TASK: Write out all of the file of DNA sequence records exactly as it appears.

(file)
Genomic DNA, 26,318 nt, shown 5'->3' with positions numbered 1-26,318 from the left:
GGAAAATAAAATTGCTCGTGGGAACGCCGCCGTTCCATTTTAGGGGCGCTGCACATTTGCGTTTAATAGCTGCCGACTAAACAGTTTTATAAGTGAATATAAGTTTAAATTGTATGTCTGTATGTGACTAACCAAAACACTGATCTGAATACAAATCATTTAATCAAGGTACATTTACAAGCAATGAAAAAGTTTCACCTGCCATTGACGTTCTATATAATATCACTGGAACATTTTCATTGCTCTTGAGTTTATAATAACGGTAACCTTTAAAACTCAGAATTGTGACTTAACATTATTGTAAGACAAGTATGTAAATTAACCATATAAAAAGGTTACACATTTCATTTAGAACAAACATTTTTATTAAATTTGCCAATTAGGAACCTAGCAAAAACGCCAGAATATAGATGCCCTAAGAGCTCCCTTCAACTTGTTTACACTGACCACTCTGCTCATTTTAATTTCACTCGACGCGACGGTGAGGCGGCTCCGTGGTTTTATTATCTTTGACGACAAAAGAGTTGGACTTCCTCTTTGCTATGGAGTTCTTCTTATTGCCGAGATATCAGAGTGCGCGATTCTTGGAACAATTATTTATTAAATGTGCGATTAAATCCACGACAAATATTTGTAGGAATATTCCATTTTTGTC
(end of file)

Genomic DNA, 26,318 nt, shown 5'->3' with positions numbered 1-26,318 from the left:
GGAAAATAAAATTGCTCGTGGGAACGCCGCCGTTCCATTTTAGGGGCGCTGCACATTTGCGTTTAATAGCTGCCGACTAAACAGTTTTATAAGTGAATATAAGTTTAAATTGTATGTCTGTATGTGACTAACCAAAACACTGATCTGAATACAAATCATTTAATCAAGGTACATTTACAAGCAATGAAAAAGTTTCACCTGCCATTGACGTTCTATATAATATCACTGGAACATTTTCATTGCTCTTGAGTTTATAATAACGGTAACCTTTAAAACTCAGAATTGTGACTTAACATTATTGTAAGACAAGTATGTAAATTAACCATATAAAAAGGTTACACATTTCATTTAGAACAAACATTTTTATTAAATTTGCCAATTAGGAACCTAGCAAAAACGCCAGAATATAGATGCCCTAAGAGCTCCCTTCAACTTGTTTACACTGACCACTCTGCTCATTTTAATTTCACTCGACGCGACGGTGAGGCGGCTCCGTGGTTTTATTATCTTTGACGACAAAAGAGTTGGACTTCCTCTTTGCTATGGAGTTCTTCTTATTGCCGAGATATCAGAGTGCGCGATTCTTGGAACAATTATTTATTAAATGTGCGATTAAATCCACGACAAATATTTGTAGGAATATTCCATTTTTGTC